891 F.2d 291
Kenneth K. KITTER, Plaintiff-Appellant,
SECRETARY OF HEALTH AND HUMAN SERVICES, Defendant-Appellee.
United States Court of Appeals, Sixth Circuit.
Dec. 5, 1989.
NOTICE: Sixth Circuit Rule 24(c) states that citation of unpublished dispositions is disfavored except for establishing res judicata, estoppel, or the law of the case and requires service of copies of cited unpublished dispositions of the Sixth Circuit.
Before KRUPANSKY and DAVID A. NELSON, Circuit Judges, and BAILEY BROWN, Senior Circuit Judge.
This is a social security disability case in which the plaintiff, Kenneth K. Kitter, seeks judicial review of the Secretary's denial of benefits. Mr. Kitter claims he has been disabled since July of 1980 or April of 1981. An administrative law judge found that he did not become disabled until July 1, 1986. This was more than two years after the day (March 31, 1984) on which Mr. Kitter was last eligible for disability benefits. The district court entered summary judgment for the Secretary. We shall affirm the judgment.
Mr. Kitter was born on November 12, 1958. He attended school through the 12th grade. His most recent job, which he held from 1976 to 1981, was as a laborer with the Huron Cement Company. He claims he stopped working in 1981 because of rheumatoid arthritis.
Mr. Kitter applied for disability benefits on August 20, 1986. He admits he was last insured for disability on March 31, 1984. A claimant may not obtain retroactive benefits for more than 12 months prior to his application. 42 U.S.C. § 423(b); see also Yeiter v. Secretary of Health and Human Servs., 818 F.2d 8 (6th Cir.), cert. denied, 484 U.S. 854 (1987).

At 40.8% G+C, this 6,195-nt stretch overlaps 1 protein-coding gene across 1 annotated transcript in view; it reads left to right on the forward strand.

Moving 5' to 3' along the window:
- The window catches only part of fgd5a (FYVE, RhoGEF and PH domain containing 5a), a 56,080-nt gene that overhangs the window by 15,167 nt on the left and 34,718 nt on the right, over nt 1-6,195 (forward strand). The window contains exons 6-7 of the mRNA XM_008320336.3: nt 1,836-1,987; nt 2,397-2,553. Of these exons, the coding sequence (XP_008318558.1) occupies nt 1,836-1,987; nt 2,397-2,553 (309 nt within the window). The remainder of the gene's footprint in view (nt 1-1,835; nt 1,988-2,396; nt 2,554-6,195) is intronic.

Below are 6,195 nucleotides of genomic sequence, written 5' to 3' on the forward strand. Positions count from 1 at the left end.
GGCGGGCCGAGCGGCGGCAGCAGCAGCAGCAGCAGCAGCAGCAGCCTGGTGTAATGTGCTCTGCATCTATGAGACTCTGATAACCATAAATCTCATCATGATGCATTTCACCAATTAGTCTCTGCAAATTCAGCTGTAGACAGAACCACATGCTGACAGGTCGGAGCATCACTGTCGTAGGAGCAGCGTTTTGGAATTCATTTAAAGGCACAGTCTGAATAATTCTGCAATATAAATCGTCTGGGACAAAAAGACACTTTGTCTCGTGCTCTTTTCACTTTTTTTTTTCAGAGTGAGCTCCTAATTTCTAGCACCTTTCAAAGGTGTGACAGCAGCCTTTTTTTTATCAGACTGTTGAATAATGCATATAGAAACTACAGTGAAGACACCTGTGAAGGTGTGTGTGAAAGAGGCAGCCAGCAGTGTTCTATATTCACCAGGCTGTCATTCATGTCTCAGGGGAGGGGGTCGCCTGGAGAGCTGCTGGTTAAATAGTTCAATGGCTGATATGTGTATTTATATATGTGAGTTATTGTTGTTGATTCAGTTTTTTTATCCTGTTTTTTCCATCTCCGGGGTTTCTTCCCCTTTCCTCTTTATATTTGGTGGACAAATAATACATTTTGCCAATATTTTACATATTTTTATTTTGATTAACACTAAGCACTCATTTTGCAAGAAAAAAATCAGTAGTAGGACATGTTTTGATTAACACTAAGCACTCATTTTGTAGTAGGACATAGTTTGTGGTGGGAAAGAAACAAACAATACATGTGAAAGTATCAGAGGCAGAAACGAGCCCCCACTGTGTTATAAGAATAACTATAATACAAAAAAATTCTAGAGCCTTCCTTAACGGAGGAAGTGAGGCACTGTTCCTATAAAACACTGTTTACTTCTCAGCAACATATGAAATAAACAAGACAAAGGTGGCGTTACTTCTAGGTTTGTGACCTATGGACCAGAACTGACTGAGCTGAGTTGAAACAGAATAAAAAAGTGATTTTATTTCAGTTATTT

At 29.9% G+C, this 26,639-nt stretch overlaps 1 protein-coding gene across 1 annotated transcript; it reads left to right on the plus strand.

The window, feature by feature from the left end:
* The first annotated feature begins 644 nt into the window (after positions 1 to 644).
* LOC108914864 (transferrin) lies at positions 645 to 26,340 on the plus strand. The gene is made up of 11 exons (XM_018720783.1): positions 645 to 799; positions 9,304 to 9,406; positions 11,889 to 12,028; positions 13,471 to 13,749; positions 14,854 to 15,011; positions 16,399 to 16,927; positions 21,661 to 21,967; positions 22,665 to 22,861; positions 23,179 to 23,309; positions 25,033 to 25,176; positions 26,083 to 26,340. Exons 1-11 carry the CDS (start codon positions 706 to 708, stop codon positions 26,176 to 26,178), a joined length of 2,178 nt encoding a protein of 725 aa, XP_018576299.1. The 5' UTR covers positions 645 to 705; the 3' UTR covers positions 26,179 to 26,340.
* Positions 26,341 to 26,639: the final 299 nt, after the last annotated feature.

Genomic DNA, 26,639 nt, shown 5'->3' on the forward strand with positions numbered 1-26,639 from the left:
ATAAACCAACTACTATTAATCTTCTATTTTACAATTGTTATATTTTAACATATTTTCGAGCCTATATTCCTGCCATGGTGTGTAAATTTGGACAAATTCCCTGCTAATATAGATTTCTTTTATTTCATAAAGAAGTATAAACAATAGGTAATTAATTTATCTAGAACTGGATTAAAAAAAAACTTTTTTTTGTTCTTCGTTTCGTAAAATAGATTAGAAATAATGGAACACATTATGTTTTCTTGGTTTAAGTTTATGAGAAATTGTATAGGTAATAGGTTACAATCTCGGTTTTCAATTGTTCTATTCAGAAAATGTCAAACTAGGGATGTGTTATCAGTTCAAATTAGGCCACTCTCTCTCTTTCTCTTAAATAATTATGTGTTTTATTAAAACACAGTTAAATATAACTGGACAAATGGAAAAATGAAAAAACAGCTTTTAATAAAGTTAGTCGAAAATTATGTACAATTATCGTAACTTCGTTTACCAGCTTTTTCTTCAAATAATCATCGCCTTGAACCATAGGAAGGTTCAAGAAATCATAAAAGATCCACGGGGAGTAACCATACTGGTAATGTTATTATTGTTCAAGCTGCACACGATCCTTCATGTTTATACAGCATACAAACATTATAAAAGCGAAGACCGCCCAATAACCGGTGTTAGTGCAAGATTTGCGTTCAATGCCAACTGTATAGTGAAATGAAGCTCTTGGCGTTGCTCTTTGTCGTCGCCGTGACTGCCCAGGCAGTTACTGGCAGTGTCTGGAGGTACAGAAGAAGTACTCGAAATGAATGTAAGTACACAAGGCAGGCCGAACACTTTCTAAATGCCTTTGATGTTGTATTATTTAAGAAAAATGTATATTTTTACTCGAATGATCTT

At a hearing before the ALJ, Mr. Kitter asserted that he had applied for disability benefits in 1981. The ALJ said he was unable to find any record of such an application. After the hearing, Mr. Kitter's attorney provided the ALJ with a form sent to Mr. Kitter from the Social Security office acknowledging his 1981 application. The form was the only documentation Mr. Kitter had of that claim.
The ALJ found that Mr. Kitter had been disabled since July 1, 1986, and supplemental security income benefits were awarded on that basis. The ALJ denied Mr. Kitter's claim for disability benefits.
On appeal, Mr. Kitter argues "by the mere fact that he had filed his 1986 application [he] was asking to reopen his 1981 application." There is, however, no indication in the record that the present application was supposed to be an application for reopening of the 1981 claim. In any event, a claim may be reopened after four years only under limited circumstances, none of which is applicable here. See 20 C.F.R. § 404.988 (1989). The district court noted that although Mr. Kitter may have been disabled from July of 1980 to February of 1982, it is too late for him to receive retroactive benefits for this period. We agree.
The next issue is whether substantial evidence supports the ALJ's finding that Mr. Kitter was not disabled as of March 31, 1984. On February 9, 1982, Andrew Daugavietis, M.D., Mr. Kitter's rheumatologist, reported that he found no abnormalities and that Kitter's laboratory data had "completely returned to normal." The only evidence in the record relating to the time period from February 1982 to the expiration of Mr. Kitter's insured status on March 31, 1984, are his subjective complaints and the reports of Donald Miller, M.D., a treating physician. The last of these reports, dated January 30, 1984, indicates that although Mr. Kitter was suffering from rheumatoid arthritis, he had gained weight and suffered only "occasional discomfort of his hands."
Substantial evidence clearly supports the Secretary's finding of no disability during the two years immediately preceding the expiration of Mr. Kitter's disability insurance. The judgment of the district court is AFFIRMED.